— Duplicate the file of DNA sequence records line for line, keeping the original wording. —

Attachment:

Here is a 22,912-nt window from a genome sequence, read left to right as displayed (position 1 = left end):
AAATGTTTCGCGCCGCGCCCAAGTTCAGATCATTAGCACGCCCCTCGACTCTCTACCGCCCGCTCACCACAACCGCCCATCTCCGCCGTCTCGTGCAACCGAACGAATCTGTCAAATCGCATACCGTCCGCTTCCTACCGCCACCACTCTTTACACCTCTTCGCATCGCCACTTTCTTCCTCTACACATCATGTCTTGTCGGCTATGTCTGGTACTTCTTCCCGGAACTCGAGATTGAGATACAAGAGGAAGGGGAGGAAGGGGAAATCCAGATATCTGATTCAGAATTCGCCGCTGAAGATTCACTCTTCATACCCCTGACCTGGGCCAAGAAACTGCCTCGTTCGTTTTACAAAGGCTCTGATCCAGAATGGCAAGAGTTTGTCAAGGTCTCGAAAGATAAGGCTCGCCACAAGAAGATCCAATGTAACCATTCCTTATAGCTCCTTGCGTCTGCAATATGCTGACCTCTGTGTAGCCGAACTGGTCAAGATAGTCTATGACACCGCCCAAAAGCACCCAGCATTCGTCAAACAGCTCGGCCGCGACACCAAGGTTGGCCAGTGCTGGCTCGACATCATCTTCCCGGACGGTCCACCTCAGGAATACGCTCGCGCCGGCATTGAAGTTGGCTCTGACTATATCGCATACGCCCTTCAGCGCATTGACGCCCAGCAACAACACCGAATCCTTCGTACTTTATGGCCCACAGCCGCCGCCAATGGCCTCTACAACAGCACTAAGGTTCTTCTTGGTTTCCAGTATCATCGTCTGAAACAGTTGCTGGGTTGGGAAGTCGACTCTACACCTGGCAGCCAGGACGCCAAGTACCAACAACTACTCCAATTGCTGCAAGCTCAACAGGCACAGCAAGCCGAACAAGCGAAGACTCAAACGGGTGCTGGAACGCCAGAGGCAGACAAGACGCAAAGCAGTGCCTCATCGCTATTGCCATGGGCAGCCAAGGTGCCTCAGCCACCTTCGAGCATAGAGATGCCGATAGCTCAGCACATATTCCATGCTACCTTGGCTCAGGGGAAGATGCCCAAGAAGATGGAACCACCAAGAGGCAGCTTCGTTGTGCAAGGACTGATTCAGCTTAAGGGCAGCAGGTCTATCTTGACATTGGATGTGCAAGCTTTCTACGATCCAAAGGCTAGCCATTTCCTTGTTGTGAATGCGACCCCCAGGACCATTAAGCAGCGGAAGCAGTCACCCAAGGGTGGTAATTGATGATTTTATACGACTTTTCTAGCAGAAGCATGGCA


Here is a 22,912-nt window from a genome sequence, read left to right as displayed (position 1 = left end):
AAATGTTTCGCGCCGCGCCCAAGTTCAGATCATTAGCACGCCCCTCGACTCTCTACCGCCCGCTCACCACAACCGCCCATCTCCGCCGTCTCGTGCAACCGAACGAATCTGTCAAATCGCATACCGTCCGCTTCCTACCGCCACCACTCTTTACACCTCTTCGCATCGCCACTTTCTTCCTCTACACATCATGTCTTGTCGGCTATGTCTGGTACTTCTTCCCGGAACTCGAGATTGAGATACAAGAGGAAGGGGAGGAAGGGGAAATCCAGATATCTGATTCAGAATTCGCCGCTGAAGATTCACTCTTCATACCCCTGACCTGGGCCAAGAAACTGCCTCGTTCGTTTTACAAAGGCTCTGATCCAGAATGGCAAGAGTTTGTCAAGGTCTCGAAAGATAAGGCTCGCCACAAGAAGATCCAATGTAACCATTCCTTATAGCTCCTTGCGTCTGCAATATGCTGACCTCTGTGTAGCCGAACTGGTCAAGATAGTCTATGACACCGCCCAAAAGCACCCAGCATTCGTCAAACAGCTCGGCCGCGACACCAAGGTTGGCCAGTGCTGGCTCGACATCATCTTCCCGGACGGTCCACCTCAGGAATACGCTCGCGCCGGCATTGAAGTTGGCTCTGACTATATCGCATACGCCCTTCAGCGCATTGACGCCCAGCAACAACACCGAATCCTTCGTACTTTATGGCCCACAGCCGCCGCCAATGGCCTCTACAACAGCACTAAGGTTCTTCTTGGTTTCCAGTATCATCGTCTGAAACAGTTGCTGGGTTGGGAAGTCGACTCTACACCTGGCAGCCAGGACGCCAAGTACCAACAACTACTCCAATTGCTGCAAGCTCAACAGGCACAGCAAGCCGAACAAGCGAAGACTCAAACGGGTGCTGGAACGCCAGAGGCAGACAAGACGCAAAGCAGTGCCTCATCGCTATTGCCATGGGCAGCCAAGGTGCCTCAGCCACCTTCGAGCATAGAGATGCCGATAGCTCAGCACATATTCCATGCTACCTTGGCTCAGGGGAAGATGCCCAAGAAGATGGAACCACCAAGAGGCAGCTTCGTTGTGCAAGGACTGATTCAGCTTAAGGGCAGCAGGTCTATCTTGACATTGGATGTGCAAGCTTTCTACGATCCAAAGGCTAGCCATTTCCTTGTTGTGAATGCGACCCCCAGGACCATTAAGCAGCGGAAGCAGTCACCCAAGGGTGGTAATTGATGATTTTATACGACTTTTCTAGCAGAAGCATGGCA